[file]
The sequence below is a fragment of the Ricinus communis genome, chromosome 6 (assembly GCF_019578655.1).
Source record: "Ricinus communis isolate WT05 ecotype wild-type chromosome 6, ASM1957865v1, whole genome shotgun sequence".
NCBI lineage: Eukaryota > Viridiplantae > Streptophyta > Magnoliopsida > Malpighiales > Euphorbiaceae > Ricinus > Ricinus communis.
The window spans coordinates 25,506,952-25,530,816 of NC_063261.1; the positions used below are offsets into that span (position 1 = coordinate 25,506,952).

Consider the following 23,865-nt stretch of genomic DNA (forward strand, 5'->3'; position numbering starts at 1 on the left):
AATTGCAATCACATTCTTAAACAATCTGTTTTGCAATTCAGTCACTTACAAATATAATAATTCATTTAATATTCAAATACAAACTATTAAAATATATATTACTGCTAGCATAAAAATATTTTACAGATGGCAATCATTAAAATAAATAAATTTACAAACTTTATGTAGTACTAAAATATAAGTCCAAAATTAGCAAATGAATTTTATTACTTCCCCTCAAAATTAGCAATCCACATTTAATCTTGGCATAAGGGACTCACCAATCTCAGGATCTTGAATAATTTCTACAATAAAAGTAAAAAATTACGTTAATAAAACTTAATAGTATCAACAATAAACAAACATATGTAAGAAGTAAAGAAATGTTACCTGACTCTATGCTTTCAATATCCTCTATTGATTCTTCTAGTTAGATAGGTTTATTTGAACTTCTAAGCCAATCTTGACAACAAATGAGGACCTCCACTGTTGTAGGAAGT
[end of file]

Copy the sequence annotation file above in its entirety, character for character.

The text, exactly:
The sequence below is a fragment of the Ricinus communis genome, chromosome 6 (assembly GCF_019578655.1).
Source record: "Ricinus communis isolate WT05 ecotype wild-type chromosome 6, ASM1957865v1, whole genome shotgun sequence".
NCBI lineage: Eukaryota > Viridiplantae > Streptophyta > Magnoliopsida > Malpighiales > Euphorbiaceae > Ricinus > Ricinus communis.
The window spans coordinates 25,506,952-25,530,816 of NC_063261.1; the positions used below are offsets into that span (position 1 = coordinate 25,506,952).

Consider the following 23,865-nt stretch of genomic DNA (forward strand, 5'->3'; position numbering starts at 1 on the left):
AATTGCAATCACATTCTTAAACAATCTGTTTTGCAATTCAGTCACTTACAAATATAATAATTCATTTAATATTCAAATACAAACTATTAAAATATATATTACTGCTAGCATAAAAATATTTTACAGATGGCAATCATTAAAATAAATAAATTTACAAACTTTATGTAGTACTAAAATATAAGTCCAAAATTAGCAAATGAATTTTATTACTTCCCCTCAAAATTAGCAATCCACATTTAATCTTGGCATAAGGGACTCACCAATCTCAGGATCTTGAATAATTTCTACAATAAAAGTAAAAAATTACGTTAATAAAACTTAATAGTATCAACAATAAACAAACATATGTAAGAAGTAAAGAAATGTTACCTGACTCTATGCTTTCAATATCCTCTATTGATTCTTCTAGTTAGATAGGTTTATTTGAACTTCTAAGCCAATCTTGACAACAAATGAGGACCTCCACTGTTGTAGGAAGT